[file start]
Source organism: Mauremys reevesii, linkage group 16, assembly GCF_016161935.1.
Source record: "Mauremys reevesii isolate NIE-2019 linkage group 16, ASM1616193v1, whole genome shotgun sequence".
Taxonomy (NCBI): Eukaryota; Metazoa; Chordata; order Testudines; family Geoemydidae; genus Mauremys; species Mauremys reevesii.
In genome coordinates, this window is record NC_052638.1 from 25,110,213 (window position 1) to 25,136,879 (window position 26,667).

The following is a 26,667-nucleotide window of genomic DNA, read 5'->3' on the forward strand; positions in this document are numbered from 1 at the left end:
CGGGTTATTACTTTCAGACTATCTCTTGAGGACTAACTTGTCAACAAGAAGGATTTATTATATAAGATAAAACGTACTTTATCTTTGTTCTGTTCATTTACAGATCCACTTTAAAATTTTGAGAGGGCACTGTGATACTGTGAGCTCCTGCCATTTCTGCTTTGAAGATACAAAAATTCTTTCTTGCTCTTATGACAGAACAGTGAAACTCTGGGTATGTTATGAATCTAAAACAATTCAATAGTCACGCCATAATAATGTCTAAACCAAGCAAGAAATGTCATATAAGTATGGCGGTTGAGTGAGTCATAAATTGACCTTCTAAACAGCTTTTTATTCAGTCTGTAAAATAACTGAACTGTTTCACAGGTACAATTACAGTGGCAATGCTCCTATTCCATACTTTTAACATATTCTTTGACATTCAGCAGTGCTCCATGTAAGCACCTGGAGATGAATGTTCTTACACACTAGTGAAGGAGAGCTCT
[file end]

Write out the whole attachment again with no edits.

Source organism: Mauremys reevesii, linkage group 16, assembly GCF_016161935.1.
Source record: "Mauremys reevesii isolate NIE-2019 linkage group 16, ASM1616193v1, whole genome shotgun sequence".
Taxonomy (NCBI): Eukaryota; Metazoa; Chordata; order Testudines; family Geoemydidae; genus Mauremys; species Mauremys reevesii.
In genome coordinates, this window is record NC_052638.1 from 25,110,213 (window position 1) to 25,136,879 (window position 26,667).

The following is a 26,667-nucleotide window of genomic DNA, read 5'->3' on the forward strand; positions in this document are numbered from 1 at the left end:
CGGGTTATTACTTTCAGACTATCTCTTGAGGACTAACTTGTCAACAAGAAGGATTTATTATATAAGATAAAACGTACTTTATCTTTGTTCTGTTCATTTACAGATCCACTTTAAAATTTTGAGAGGGCACTGTGATACTGTGAGCTCCTGCCATTTCTGCTTTGAAGATACAAAAATTCTTTCTTGCTCTTATGACAGAACAGTGAAACTCTGGGTATGTTATGAATCTAAAACAATTCAATAGTCACGCCATAATAATGTCTAAACCAAGCAAGAAATGTCATATAAGTATGGCGGTTGAGTGAGTCATAAATTGACCTTCTAAACAGCTTTTTATTCAGTCTGTAAAATAACTGAACTGTTTCACAGGTACAATTACAGTGGCAATGCTCCTATTCCATACTTTTAACATATTCTTTGACATTCAGCAGTGCTCCATGTAAGCACCTGGAGATGAATGTTCTTACACACTAGTGAAGGAGAGCTCT